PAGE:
What is a typical day like and/or what are some common tasks you perform?

It’s become a cliché to say that there are no typical days, but it’s true! On any given day, I might interview witnesses or communicate with the SEC or the U.S. Attorney’s Office, trying to better understand the government’s case so we can help our clients make good and informed decisions, and I regularly talk with clients about matters at issue. But quite often, adventures pop up that you don’t anticipate or schedule. There’s a lot of listening, analyzing and advising, and in all of these matters, I try to act thoughtfully, taking on our clients’ problems as my own and thinking outside the box with our clients’ best interests in mind.

What training, classes, experience, or skills development would you recommend to someone who wishes to enter your practice area?

I’d recommend going to the U.S. Attorney’s Office to just about anybody. Prosecutors and government officials see things differently, in a way that is healthy. The experience teaches you how to prioritize and how to respond to crises calmly. Clerking is also a great experience, and gives you a window into how judges think through problems. It’s a wonderful educational tool; there’s a depth of study in that apprenticeship-type setting that will inform what you do for the rest of your career.

What do you like best about your practice area?

It’s tremendously rewarding to be able to walk into a crisis situation, sit down with a client, and walk out with a well-thought-out plan. A lot of our advice comes down to two things: experience and common sense, and I like being able to draw on both of these things to help people through difficult times. When you marry the instinct you’ve developed through years of training and experience to the common sense you use in everyday life, you’re already in a place where you can give people pretty good advice. Clients often view their problems or emergencies as less daunting after we’ve had the chance to pick them apart and chart a course of action, which is very gratifying.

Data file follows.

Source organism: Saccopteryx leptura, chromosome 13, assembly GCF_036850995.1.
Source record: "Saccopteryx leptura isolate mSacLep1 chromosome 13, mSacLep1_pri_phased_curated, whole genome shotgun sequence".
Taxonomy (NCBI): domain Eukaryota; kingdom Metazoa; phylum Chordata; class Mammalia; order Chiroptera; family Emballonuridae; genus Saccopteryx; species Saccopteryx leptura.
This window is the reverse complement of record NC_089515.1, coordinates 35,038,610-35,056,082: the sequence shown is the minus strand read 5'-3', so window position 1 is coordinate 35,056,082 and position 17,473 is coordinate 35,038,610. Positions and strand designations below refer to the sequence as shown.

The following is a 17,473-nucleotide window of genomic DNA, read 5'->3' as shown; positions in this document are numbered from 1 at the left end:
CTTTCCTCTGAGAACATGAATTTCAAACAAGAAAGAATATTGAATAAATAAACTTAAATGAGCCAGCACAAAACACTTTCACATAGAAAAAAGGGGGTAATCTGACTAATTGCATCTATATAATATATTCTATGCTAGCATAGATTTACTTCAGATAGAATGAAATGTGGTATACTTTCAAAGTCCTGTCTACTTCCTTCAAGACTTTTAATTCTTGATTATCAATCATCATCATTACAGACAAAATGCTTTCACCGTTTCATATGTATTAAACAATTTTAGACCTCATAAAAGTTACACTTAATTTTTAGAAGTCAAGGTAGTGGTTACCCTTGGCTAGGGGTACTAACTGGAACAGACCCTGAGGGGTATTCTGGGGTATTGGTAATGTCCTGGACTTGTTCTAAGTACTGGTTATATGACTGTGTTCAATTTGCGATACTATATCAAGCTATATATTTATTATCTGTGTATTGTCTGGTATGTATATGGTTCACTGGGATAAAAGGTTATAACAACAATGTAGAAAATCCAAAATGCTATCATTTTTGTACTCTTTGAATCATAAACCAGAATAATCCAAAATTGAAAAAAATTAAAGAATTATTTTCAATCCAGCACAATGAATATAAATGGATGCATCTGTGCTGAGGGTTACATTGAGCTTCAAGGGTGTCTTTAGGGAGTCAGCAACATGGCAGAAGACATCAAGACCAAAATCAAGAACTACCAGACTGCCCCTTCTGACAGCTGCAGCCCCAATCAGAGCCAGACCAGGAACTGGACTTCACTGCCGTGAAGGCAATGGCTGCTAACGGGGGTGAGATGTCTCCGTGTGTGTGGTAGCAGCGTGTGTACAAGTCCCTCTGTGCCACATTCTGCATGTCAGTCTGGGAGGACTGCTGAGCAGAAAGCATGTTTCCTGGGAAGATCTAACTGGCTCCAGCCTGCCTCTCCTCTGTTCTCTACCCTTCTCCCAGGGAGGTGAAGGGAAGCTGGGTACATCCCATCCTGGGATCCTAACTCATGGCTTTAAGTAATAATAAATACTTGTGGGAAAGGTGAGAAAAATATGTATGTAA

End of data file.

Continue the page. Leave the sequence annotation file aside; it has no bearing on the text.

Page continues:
What are some typical tasks that a junior lawyer would perform in this practice area?

Junior lawyers are tremendously valuable; they’re often closest to the facts and the documents and in the best position to put together a witness outline or flag issues of concern. I tell junior associates that each assignment is an opportunity to establish a positive record. Associates who have proven themselves will get the chance to argue motions, cross-examine witnesses, and to obtain the type of on-your-feet experiences that likely motivated them to go to law school.

How important is prior criminal law experience (e.g., working for the Prosecutor’s office or DA) in paving a successful career in white collar defense?

I think it’s also helpful to get a sense of who the players are and will be for the next few decades. The relationships you establish and experiences you obtain provide distinct advantages; that’s even more true now than it was ten or twenty years ago.